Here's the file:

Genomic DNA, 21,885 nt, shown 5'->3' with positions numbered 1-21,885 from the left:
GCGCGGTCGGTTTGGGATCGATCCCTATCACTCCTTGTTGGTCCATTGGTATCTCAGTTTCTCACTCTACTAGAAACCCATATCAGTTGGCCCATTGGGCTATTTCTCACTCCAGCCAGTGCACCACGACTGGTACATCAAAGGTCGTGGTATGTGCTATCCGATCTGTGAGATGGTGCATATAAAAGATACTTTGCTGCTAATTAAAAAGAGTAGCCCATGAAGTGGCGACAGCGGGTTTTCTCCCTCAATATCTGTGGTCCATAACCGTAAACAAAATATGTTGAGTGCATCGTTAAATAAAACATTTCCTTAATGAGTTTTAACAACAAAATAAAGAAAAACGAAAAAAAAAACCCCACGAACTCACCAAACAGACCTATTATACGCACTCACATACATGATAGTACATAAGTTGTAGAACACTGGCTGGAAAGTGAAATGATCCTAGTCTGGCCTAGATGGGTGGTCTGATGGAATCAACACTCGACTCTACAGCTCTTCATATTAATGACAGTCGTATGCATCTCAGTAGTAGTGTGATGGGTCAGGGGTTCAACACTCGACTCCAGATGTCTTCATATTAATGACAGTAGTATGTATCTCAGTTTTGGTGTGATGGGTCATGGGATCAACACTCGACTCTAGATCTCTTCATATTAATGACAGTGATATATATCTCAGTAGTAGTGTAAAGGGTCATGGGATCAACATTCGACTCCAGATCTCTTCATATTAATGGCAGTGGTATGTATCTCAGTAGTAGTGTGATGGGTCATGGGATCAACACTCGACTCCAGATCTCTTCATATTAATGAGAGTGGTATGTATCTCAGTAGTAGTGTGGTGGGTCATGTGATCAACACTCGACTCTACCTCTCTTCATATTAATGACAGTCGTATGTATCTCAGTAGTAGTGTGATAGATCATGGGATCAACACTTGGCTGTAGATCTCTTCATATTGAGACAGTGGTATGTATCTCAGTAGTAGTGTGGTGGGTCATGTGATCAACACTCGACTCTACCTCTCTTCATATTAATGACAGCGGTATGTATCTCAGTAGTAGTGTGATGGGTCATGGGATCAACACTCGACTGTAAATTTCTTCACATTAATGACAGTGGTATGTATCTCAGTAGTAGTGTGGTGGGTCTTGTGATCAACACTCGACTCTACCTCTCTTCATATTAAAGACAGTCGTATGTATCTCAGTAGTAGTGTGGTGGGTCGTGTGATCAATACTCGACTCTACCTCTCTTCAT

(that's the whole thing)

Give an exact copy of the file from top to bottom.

Genomic DNA, 21,885 nt, shown 5'->3' with positions numbered 1-21,885 from the left:
GCGCGGTCGGTTTGGGATCGATCCCTATCACTCCTTGTTGGTCCATTGGTATCTCAGTTTCTCACTCTACTAGAAACCCATATCAGTTGGCCCATTGGGCTATTTCTCACTCCAGCCAGTGCACCACGACTGGTACATCAAAGGTCGTGGTATGTGCTATCCGATCTGTGAGATGGTGCATATAAAAGATACTTTGCTGCTAATTAAAAAGAGTAGCCCATGAAGTGGCGACAGCGGGTTTTCTCCCTCAATATCTGTGGTCCATAACCGTAAACAAAATATGTTGAGTGCATCGTTAAATAAAACATTTCCTTAATGAGTTTTAACAACAAAATAAAGAAAAACGAAAAAAAAAACCCCACGAACTCACCAAACAGACCTATTATACGCACTCACATACATGATAGTACATAAGTTGTAGAACACTGGCTGGAAAGTGAAATGATCCTAGTCTGGCCTAGATGGGTGGTCTGATGGAATCAACACTCGACTCTACAGCTCTTCATATTAATGACAGTCGTATGCATCTCAGTAGTAGTGTGATGGGTCAGGGGTTCAACACTCGACTCCAGATGTCTTCATATTAATGACAGTAGTATGTATCTCAGTTTTGGTGTGATGGGTCATGGGATCAACACTCGACTCTAGATCTCTTCATATTAATGACAGTGATATATATCTCAGTAGTAGTGTAAAGGGTCATGGGATCAACATTCGACTCCAGATCTCTTCATATTAATGGCAGTGGTATGTATCTCAGTAGTAGTGTGATGGGTCATGGGATCAACACTCGACTCCAGATCTCTTCATATTAATGAGAGTGGTATGTATCTCAGTAGTAGTGTGGTGGGTCATGTGATCAACACTCGACTCTACCTCTCTTCATATTAATGACAGTCGTATGTATCTCAGTAGTAGTGTGATAGATCATGGGATCAACACTTGGCTGTAGATCTCTTCATATTGAGACAGTGGTATGTATCTCAGTAGTAGTGTGGTGGGTCATGTGATCAACACTCGACTCTACCTCTCTTCATATTAATGACAGCGGTATGTATCTCAGTAGTAGTGTGATGGGTCATGGGATCAACACTCGACTGTAAATTTCTTCACATTAATGACAGTGGTATGTATCTCAGTAGTAGTGTGGTGGGTCTTGTGATCAACACTCGACTCTACCTCTCTTCATATTAAAGACAGTCGTATGTATCTCAGTAGTAGTGTGGTGGGTCGTGTGATCAATACTCGACTCTACCTCTCTTCAT